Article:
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Old Feb 07, 2004, 01:57 AM
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Fremont, CA
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Where To Get Replacement Tubing In NorCal

This thread is really great guys -- great work!

I want to start uising a hi-start. I have one that's about 12 year sold - heven't used it in a LONG time. The surgical tubing is brittle and it needs to be completely replaced.

Do you guys know of a place in Northern California that sells the kind of tubing used on hi-starts?

I'm wondering if it's cheaper to replace the tubing, or just buy a new hi-start.

Thanks again for this great thread.

Happy Flying ;-)

Webguyjv
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Old Feb 07, 2004, 03:02 AM
Proud member of LISF and ESL
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Webguyjv,

Glad you like our little discussion here.

Whether it is better to replace the tubing or the whole thing is up to you. If the line is good, the parachute good, the rings good, the reel good and the spikes good, then all you need is the tubing. on the other hand the difference in price for a complete unit vs just tubing may not be that much.

For example, the Dynaflight HD at Tower is $60. The tubing alone is $50. For $10 you get the spool, ($5) parachute ($12) rings ($3), line ($3) and a spike. - might as well get the whole kit and use the old stuff to make a shorter up-stat for practice.

What kind of plane are you launching and what size and strength was your old hi-start. Were you happy with it.

Maybe we can point you to a good source. The interenet places ship pretty quickly.

My upstart is made with 25 feet of REAL surgical tubing that I bought on e-bay for about $12 I think.

Tell us how we can help you.
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Old Feb 07, 2004, 06:50 AM
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http://www.aerofoam.com/hosemonster.html is the only place to buy histarts, imho.

Buy cheap, buy twice.

In this case it is not that much more expensive to get the really good stuff. $55 plus shipping for 100 feet of the best histart rubber there is. $110 including shipping for a complete 100' histart, including nylon line, a nice parachute, proper connecting rings etc.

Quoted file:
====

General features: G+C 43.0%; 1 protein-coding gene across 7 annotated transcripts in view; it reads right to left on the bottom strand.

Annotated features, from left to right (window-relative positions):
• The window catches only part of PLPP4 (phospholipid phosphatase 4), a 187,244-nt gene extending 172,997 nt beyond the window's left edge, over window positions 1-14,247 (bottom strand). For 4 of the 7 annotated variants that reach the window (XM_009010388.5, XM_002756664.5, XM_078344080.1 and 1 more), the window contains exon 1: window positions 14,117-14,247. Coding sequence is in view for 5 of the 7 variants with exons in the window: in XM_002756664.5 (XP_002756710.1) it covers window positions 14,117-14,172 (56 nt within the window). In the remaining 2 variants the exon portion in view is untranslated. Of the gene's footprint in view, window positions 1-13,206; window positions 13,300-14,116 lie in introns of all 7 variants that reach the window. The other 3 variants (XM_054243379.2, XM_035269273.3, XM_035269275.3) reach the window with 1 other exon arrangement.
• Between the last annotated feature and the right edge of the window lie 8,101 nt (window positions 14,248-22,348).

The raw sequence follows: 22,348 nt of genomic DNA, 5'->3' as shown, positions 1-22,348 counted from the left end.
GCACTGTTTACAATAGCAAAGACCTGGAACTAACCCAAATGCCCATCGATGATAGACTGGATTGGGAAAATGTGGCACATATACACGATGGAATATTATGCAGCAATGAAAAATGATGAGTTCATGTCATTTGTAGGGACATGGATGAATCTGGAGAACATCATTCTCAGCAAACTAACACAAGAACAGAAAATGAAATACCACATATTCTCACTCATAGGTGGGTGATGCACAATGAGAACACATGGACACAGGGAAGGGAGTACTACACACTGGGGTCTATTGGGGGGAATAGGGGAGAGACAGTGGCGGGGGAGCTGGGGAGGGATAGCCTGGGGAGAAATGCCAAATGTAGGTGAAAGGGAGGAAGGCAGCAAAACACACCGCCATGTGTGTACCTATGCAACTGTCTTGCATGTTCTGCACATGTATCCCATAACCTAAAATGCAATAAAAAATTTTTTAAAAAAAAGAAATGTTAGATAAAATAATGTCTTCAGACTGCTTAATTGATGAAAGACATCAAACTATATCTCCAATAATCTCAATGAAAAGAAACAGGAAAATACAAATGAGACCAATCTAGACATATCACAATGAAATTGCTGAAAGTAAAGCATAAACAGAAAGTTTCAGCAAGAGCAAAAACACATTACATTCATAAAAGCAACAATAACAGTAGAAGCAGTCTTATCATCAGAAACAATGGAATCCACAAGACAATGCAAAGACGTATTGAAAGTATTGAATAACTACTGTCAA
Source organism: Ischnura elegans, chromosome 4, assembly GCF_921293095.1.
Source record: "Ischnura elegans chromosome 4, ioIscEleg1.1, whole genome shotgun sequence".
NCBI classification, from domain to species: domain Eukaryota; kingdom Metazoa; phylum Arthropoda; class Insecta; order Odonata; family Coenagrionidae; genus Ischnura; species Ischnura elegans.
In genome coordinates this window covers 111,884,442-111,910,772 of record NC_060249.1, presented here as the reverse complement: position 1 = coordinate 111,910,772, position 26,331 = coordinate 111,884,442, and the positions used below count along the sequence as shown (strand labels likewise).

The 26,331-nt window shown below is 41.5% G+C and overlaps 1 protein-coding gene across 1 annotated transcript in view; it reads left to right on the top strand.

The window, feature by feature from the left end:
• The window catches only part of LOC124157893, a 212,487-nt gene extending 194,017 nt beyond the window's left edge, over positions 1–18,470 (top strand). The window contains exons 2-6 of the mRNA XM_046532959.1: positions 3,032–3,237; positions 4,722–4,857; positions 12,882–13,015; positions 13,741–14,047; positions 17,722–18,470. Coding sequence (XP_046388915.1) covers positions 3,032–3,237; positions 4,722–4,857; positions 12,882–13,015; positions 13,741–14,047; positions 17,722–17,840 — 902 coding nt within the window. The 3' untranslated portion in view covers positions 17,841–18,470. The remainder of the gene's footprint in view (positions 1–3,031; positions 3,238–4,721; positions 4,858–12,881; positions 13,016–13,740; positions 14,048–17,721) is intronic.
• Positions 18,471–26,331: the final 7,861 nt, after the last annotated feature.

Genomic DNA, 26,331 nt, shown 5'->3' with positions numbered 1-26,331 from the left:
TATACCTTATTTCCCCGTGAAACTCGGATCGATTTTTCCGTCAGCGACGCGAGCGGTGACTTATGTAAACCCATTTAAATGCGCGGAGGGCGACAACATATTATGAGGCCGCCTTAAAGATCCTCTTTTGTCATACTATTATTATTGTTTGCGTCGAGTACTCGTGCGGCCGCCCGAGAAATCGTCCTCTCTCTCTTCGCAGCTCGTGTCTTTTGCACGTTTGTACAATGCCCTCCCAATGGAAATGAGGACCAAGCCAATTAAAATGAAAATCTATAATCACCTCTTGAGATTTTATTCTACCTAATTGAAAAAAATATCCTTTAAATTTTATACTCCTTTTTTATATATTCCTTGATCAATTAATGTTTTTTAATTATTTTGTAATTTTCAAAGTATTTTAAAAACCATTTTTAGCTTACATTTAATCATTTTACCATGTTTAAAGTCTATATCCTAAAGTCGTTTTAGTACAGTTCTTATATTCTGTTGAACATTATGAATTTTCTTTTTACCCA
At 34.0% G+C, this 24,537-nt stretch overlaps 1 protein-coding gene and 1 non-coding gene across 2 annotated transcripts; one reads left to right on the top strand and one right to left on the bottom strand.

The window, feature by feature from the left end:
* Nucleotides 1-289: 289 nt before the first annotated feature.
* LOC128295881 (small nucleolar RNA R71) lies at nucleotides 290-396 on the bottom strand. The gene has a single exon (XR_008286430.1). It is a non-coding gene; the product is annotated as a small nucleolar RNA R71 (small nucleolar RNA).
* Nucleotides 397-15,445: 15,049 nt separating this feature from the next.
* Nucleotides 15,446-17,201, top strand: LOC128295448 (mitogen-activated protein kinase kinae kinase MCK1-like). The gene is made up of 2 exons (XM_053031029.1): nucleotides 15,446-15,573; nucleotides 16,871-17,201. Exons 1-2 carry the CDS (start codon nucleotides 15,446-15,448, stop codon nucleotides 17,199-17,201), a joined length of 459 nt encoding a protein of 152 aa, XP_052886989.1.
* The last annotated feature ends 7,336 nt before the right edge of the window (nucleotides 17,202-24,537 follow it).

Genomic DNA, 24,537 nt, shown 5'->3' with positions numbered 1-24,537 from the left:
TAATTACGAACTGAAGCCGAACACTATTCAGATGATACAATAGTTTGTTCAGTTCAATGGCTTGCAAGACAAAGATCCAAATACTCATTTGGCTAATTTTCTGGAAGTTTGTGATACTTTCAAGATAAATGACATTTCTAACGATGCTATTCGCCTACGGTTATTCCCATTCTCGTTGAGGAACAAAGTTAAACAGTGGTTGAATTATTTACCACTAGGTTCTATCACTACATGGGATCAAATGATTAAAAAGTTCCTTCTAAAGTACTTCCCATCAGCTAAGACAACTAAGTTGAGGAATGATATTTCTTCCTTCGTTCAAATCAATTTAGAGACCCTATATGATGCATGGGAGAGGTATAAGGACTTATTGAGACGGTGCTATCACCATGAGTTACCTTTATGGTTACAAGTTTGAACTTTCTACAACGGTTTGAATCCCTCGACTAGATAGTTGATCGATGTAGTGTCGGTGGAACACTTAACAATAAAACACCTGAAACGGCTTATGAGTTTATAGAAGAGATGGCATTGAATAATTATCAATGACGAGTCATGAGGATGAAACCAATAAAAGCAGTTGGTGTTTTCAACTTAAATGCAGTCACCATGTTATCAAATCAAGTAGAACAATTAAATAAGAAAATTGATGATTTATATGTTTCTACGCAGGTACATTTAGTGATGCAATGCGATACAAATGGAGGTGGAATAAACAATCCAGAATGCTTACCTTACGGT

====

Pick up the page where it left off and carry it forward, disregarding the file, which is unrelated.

Unfortunately Mark in is Washington State, so not local. There are two ways to do it locally. 1) go to your local hobby shop and pick up a histart - usually $60 - $70 complete. 2) Go to your local medical supply shop and purchase surgical tubing. I would bet that in Northern CA with any consistent use (e.g. every weekend) it would only last a year or so due to UV exposure.

I like my Hobby Lobby Hi-start, but next time I am definitely going for an Aerofoam Hosemonster. I have been flying off of one and the rubber is *so* much more stretchy, and feels just as powerful but somehow softer.
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Old Feb 12, 2004, 09:40 PM
Jeff
USA, CA, Redondo Beach
Joined Aug 2003
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Joining Hi-Start peice after a break

Then the inevitable happens. And now you have two fine peices of latex rubber tubing. What's the best way to join them back together? Welded steel rings? Key rings? Just knot them together?


Best wishes.
Jeff
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Old Feb 12, 2004, 09:55 PM
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Best way I have found is to find a piece of dowel that is just over the inside dimension of the histart. First put some Household goop on the dowel, then shove the dowel inside each end of the two pieces. Once dry this should be enough to keep the histart together. For extra safety you can wrap dental floss, spectra fishing line or other strong string around the joint.
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Old Feb 15, 2004, 07:14 PM
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Quote:
Originally posted by fprintf
For extra safety you can wrap dental floss, spectra fishing line or other strong string around the joint.
Better wrap it with a rubber band. A #64 rubber band will do OK.

Ricardo.